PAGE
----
You should always care about the reproducibility of your data analysis. A lot of related resources focus on how the data is processed. This article is about maintaining unified data-scientist technology stack.
An original version of the text was published on Kaggle blog. The main idea is to make use of Docker containers as a central place of storing all necessary libraries and tools. Later on, it is possible to import and export such container on different environments making sure that everything works exactly the same.
These are alternative commands that can be used to spin up the container.
Mind the differences between the original link:
- fit to work on *nix systems,
- no explicit Docker Machine is needed,
- ability to render graphics (plots, etc)
- Make sure that the
Docker Engineis installed.
- Download the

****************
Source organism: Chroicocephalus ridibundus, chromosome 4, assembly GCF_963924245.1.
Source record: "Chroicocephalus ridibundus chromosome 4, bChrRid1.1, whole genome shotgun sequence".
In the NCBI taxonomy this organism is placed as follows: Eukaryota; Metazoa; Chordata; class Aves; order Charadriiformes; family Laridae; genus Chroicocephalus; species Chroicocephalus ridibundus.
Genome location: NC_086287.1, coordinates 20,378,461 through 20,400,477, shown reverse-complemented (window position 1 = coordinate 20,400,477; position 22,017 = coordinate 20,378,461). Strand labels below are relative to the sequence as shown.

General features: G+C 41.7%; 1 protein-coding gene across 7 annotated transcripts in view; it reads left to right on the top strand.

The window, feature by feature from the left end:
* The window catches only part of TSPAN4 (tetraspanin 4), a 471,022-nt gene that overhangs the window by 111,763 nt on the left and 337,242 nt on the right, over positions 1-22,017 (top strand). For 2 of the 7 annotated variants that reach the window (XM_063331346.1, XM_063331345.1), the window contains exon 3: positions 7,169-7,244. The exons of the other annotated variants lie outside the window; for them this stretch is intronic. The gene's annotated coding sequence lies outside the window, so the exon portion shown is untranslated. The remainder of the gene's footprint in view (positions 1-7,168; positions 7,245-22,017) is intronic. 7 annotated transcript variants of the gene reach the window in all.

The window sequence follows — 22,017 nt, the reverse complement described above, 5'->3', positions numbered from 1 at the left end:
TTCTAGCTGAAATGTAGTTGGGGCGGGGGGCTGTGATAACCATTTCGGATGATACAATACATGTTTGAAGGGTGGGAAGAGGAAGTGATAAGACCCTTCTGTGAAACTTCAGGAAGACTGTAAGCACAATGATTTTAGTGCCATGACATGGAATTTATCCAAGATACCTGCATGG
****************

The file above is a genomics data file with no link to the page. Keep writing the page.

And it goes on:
kaggle/pythonimage (notice that it is nearly 8GB)
docker pull kaggle/python
- At the end of
~/.bashrcadd new aliases:
docker run -v $PWD:/tmp/working -v /tmp/.X11-unix:/tmp/.X11-unix -w=/tmp/working -e DISPLAY=$DISPLAY --rm -it kaggle/python python "$@"
docker run -v $PWD:/tmp/working -v /tmp/.X11-unix:/tmp/.X11-unix -w=/tmp/working -e DISPLAY=$DISPLAY --rm -it kaggle/python ipython
(sleep 3 && sensible-browser "http://127.0.0.1:8888")&
docker run -v $PWD:/tmp/working -w=/tmp/working -p 8888:8888 --rm -it kaggle/python jupyter notebook --no-browser --ip=0.0.0.0 --notebook-dir=/tmp/working
- Reload the shell
Those 3 commands are responsible for spinning instant containers executing desired Python tasks.